GRL appeals for Rocky Hill mine project

Gloucester Resources Limited chief operating officer Brain Clifford

Gloucester Resources Limited chief operating officer Brain Clifford

A merit appeal has been lodged in the Land and Environment Court in an attempt to save the Rocky Hill Coal Mine Project; Gloucester Resources Limited (GRL) told its Community Consultative Committee, on Friday, February 2, at its first meeting after the Planning Assessment Commission (PAC) refused the mine application on December 14, 2017.

The appeal was lodged in December 2017.

GRL chief operating officer Brain Clifford said he had spoken to many locals in Gloucester since the PAC decision and is encouraged by the community’s support for the project

“Many Gloucester residents strongly support the project and the merit appeal,” he said.

Groundswell Gloucester responded to the announcement by stating that “Gloucester has been fighting this “appalling proposal for 12 years and the decision to appeal will just prolong the agony of many people.”

“While this announcement comes as no complete surprise, it demonstrates that GRL and the mining sector are prepared to ride roughshod over small communities irrespective of the wishes of that community and to treat them with contempt,” Groundswell Gloucester chair Julie Lyford said.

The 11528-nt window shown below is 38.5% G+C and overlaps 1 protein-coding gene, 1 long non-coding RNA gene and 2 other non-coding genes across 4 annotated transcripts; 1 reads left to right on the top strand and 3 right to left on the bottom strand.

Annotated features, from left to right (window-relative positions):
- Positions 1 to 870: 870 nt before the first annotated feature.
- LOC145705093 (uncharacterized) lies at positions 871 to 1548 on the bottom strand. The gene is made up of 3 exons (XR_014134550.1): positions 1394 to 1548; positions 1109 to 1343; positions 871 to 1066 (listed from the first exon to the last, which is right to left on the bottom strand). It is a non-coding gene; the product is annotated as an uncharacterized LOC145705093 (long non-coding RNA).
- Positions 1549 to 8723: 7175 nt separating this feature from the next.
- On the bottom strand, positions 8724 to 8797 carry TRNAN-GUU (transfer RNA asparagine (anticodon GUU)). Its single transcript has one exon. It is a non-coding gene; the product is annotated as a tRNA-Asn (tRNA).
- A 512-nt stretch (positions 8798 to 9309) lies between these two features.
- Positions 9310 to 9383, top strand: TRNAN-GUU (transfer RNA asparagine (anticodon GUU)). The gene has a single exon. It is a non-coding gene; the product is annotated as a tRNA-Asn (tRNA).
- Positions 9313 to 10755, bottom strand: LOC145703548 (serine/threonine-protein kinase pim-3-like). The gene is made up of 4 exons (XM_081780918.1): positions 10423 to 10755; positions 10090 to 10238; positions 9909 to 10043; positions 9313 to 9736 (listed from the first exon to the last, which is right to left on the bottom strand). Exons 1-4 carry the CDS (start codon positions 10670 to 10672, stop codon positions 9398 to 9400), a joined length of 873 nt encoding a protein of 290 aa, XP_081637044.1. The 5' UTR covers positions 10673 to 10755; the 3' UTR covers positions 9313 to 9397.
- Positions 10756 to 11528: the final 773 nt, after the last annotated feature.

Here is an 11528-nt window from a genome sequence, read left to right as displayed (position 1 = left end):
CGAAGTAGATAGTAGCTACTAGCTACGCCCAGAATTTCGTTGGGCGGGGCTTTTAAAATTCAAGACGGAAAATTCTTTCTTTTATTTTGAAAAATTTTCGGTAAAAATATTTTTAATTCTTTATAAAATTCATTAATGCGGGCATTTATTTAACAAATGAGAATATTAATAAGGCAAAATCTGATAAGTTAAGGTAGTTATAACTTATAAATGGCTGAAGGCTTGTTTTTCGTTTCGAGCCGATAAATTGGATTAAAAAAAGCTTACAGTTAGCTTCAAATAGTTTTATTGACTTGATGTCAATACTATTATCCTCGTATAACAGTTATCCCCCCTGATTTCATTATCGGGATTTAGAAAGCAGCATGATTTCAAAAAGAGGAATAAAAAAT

Mr Clifford said after the “extensive environmental assessment for the project that was undertaken over five years, both the Department of Planning and Environment (DPE) and the PAC found the project met all non-discretionary criteria.”

“On that basis GRL felt compelled to appeal,” Mr Clifford said.

“I have stated repeatedly that GRL is committed to Gloucester and to providing long term economic benefits for the town. For this reason we will continue to exhaust all options in our attempt to have the Rocky Hill Mining Project approved,” he said.

Groundswell said “GRL seems determined to put profit well ahead of people.”

“If GRL thinks that Gloucester will take this lying down, then they are sorely mistaken,” Ms Lyford said.

A spokesperson for the DPE said it “advised the Minister for Planning that it did not consider a merit review was appropriate as the project had been subject to a very lengthy planning process and impacts of the proposed mine were already well known.”

“A merit review would have delayed a determination by at least a further six to nine months, causing further prolonged uncertainty for the community,” the spokesperson continued.

“The department’s recommendation and the decision of the commission to refuse the project will be appropriately defended in court.”

The Land and Environment Court’s function in a merit appeal is to undertake the determination of the development application on its merits.

A spokesperson for the DPE advised “in this case, following the PAC’s determination on the Rocky Hill proposal, the community are entitled to participate in any appeal in front of the Land and Environment Court.”

The appeal is expected to be heard in August 2018.